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May 28, 1922 - Image 6

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Text
Publication:
The Michigan Daily, 1922-05-28

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..

Trials

in's freshman track squad
a most successful training
,st week by holding the final
,1s of the year. The times
nces made in the events were
especially the running
Hahn feels'that he has guid-
of the most promising team
ngs in the country. In Hub-
einke, Brooker, Proesser,
oesser, and Isbell he has a
f stars that will help raise
's track stock up to par.
Moore,dAmstetz, Nicholson,
d, Aldrich, .Gunn, Hindes,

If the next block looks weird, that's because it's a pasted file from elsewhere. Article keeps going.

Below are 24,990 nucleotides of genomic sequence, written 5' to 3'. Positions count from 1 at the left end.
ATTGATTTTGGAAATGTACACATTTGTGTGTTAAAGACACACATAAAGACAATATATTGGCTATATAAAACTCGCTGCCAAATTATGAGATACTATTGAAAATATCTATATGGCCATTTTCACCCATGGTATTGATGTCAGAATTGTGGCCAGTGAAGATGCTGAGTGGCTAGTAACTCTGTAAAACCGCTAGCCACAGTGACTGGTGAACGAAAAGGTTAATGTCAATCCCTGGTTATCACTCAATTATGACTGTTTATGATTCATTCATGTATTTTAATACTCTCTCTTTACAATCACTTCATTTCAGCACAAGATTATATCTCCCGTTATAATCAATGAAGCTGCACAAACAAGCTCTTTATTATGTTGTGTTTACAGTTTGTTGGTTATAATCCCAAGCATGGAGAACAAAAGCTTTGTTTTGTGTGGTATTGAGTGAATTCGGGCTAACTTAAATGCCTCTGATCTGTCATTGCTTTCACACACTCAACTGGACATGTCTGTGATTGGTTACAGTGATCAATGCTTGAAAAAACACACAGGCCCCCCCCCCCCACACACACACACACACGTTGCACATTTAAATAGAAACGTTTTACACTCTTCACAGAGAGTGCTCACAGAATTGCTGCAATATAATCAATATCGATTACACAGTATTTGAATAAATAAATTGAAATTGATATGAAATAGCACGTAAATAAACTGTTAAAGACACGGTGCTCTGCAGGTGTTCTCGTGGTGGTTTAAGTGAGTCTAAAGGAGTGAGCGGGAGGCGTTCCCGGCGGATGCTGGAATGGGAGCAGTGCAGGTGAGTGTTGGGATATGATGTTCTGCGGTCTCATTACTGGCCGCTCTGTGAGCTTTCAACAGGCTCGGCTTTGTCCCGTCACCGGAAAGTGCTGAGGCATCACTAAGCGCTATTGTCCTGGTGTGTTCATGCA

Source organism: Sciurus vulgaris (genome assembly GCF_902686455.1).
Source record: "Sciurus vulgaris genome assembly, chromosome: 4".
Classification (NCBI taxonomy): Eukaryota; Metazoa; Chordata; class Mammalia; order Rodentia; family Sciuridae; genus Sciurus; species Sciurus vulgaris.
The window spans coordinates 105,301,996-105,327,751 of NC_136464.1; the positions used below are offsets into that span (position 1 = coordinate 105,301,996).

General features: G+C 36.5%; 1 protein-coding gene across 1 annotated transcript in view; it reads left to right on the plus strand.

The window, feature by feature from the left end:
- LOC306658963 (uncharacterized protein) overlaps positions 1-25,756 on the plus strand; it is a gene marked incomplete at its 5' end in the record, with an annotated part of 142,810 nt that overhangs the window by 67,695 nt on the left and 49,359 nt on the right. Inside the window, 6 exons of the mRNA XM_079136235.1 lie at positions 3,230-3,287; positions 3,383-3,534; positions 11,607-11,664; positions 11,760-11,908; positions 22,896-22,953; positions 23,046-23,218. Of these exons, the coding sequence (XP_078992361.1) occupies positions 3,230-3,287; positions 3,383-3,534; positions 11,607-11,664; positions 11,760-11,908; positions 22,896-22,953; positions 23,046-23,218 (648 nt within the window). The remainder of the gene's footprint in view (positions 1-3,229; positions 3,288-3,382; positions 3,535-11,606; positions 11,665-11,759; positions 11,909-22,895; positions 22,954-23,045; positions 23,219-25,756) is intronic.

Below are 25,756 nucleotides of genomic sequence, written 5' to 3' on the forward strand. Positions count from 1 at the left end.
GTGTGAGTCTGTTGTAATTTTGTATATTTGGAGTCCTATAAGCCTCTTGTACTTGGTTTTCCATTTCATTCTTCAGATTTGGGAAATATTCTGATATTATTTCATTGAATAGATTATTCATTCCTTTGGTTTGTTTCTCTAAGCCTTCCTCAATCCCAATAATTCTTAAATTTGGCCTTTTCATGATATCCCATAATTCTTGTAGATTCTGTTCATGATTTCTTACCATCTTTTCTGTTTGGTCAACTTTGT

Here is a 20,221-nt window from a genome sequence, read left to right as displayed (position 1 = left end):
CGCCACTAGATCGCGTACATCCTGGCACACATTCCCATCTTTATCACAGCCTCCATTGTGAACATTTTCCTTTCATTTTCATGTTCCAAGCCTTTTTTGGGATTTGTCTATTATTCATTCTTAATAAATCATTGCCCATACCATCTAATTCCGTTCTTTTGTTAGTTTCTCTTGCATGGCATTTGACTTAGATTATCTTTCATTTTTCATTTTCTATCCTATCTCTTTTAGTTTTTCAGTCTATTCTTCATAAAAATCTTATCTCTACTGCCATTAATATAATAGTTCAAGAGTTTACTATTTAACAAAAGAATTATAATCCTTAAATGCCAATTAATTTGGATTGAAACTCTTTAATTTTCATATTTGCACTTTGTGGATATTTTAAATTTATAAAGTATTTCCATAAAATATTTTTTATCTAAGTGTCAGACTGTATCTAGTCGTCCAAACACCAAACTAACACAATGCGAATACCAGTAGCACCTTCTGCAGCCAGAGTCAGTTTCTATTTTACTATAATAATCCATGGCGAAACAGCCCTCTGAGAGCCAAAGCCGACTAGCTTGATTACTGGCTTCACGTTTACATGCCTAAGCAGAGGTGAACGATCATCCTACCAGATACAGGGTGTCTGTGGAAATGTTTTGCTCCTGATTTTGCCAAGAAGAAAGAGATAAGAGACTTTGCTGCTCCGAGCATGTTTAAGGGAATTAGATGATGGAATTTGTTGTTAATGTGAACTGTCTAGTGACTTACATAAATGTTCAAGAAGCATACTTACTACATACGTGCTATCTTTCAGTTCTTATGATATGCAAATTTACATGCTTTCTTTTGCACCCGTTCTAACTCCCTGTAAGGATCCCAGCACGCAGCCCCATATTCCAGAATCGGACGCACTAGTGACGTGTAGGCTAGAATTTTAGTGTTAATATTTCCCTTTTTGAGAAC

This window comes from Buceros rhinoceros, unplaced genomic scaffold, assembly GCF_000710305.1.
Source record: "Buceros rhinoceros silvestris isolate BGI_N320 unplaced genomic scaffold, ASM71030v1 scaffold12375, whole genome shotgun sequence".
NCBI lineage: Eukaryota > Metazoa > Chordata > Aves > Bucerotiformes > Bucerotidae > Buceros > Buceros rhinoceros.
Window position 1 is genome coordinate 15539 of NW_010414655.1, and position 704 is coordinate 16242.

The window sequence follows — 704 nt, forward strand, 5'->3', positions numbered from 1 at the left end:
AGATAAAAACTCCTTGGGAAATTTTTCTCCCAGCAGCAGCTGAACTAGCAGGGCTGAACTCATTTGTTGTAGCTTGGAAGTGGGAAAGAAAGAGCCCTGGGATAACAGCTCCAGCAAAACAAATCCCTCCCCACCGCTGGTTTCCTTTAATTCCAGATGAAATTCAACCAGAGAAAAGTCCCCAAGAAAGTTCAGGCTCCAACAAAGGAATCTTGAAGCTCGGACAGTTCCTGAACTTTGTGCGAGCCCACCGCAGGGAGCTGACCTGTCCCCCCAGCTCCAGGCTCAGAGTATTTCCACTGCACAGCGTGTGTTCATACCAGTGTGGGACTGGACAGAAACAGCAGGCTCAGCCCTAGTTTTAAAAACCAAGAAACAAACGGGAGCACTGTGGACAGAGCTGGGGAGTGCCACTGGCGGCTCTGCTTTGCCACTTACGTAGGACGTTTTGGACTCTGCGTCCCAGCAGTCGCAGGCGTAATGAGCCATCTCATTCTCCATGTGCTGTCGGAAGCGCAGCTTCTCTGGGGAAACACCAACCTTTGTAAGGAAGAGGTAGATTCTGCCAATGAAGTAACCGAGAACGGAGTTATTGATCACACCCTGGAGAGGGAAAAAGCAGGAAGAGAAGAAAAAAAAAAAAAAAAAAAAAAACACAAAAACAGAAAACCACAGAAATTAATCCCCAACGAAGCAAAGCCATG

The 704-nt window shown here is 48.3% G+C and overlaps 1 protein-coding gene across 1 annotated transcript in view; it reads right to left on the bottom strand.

rittman, Gibson, Higgins, and
d have all contributed their
this year's success. They are
e as good as the first list
but they represent a more.
class 'of athletes and give
of becoming stars because of
idid improvements made dur-
freshman year.
tparing the times made by the
freshmen in their final trials
h those of the Michigan year-'
was found that if it had been
aphie meet Michigan would
n by a score of 76 2-3 to 63
is fact is quite noticeable for
ois first year men have held
er of telegraphic meets with

different schools of the midwest and
have never been defeated.
All of the men ,will be back In'
school next year and most of them will
have at least two years of competi-
tion, with the exception of Isbell, who
will be 'a senior. Charles Reinke has
captained the squad capably and his
feat of lowering his own time in the
half mile every time that he ran was
a source of inspiration for all of the'
members of the squad. Steve Farrell,
should find some material for his
Varsity next year when these boys
again don the spikes.
Comparison of times made by Uni-
versity of Illinois freshman track'
teamyand that of the 'University of